Written by Jeff Nielson Monday, 26 November 2012 14:21
Every year it’s the same “song and dance” from the U.S. propaganda machine. Right after the “Black Friday” post-Thanksgiving shopping-orgy in the U.S.; the numbers will be twisted to supposedly show that the U.S. retail sector is strong-and-healthy. That’s immediately followed by a rousing chorus of “happy days are here again.”
Then, once the dust settles after the holiday shopping season (and few of the Sheep are paying attention), it will quietly announce another disastrous year for U.S. retailers. What is so pathetic about this sham is that not only does this song-and-dance never change, but it’s all based upon the same transparent lie.
That lie concerns inflation. All “inflation” is produced by the money-printing of bankers. Indeed the term itself originated as short-hand for “inflating the money supply”; which is precisely what all money-printing does. However, that topic has been covered previously for interested readers.
Where inflation closely relates to retail sales is that any/all retail sales statistics are only relevant if inflation is totally stripped-out of any calculation. Reporting that consumers paid higher prices for goods tells us absolutely nothing about the health of U.S. retailers – which is the raison d’etre for this statistic.
Instead, the propaganda machine does precisely the opposite. Not only does it refuse to subtract inflation out of its “retail sales” calculation; but it refuses to even acknowledge its perversion of this statistic when it reports its data.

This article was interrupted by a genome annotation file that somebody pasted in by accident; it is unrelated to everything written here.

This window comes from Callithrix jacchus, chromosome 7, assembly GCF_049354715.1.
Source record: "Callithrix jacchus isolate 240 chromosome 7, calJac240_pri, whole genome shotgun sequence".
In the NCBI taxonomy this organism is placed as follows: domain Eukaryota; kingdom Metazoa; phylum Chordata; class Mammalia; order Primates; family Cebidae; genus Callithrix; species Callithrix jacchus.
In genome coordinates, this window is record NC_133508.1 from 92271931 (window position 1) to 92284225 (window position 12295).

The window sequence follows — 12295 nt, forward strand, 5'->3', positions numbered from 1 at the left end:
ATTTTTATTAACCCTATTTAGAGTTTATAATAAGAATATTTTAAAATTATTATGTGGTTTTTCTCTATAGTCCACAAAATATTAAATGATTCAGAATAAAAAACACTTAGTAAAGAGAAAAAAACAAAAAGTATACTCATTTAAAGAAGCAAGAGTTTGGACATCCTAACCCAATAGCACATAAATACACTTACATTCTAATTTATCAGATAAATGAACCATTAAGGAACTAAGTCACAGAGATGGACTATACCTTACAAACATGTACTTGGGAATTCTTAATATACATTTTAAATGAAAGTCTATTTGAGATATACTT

Here it’s important to note to readers that when I use the term “inflation” that I’m referring to actual inflation in the real world, and not the hyper-absurd U.S. “consumer price index.” One could write an entire book about how the U.S. government has systematically severed all ties between this statistic and the real world, however a single anecdote will suffice.
In the same month (this summer) that the World Bank was reporting global food prices soaring at an annualized rate of 120%, and Asian governments were meeting to discuss “the global food-price crisis”; the U.S. government proclaimed that inflation in the U.S. was (literally) 0%.
Zero percent inflation in the U.S.; 120% inflation in “the world.” You do the math.
Here another important point must be made. More than ever food-price inflation is “inflation.” Obviously for the billions of people around the world living in poverty and near-poverty, that reality has always been totally apparent. However, for the first time since the Great Depression that Truth has migrated to the West.
One in six Americans must now subsist on government “food stamps” in order to feed themselves properly(?). Tens of millions of other Americans struggle barely above that threshold. This is the inevitable result of the more-than-50% decline in wages for the Average American over the past 40 years, or (in other words) a greater-than-50% decline in their standard of living. Food-inflation is inflation.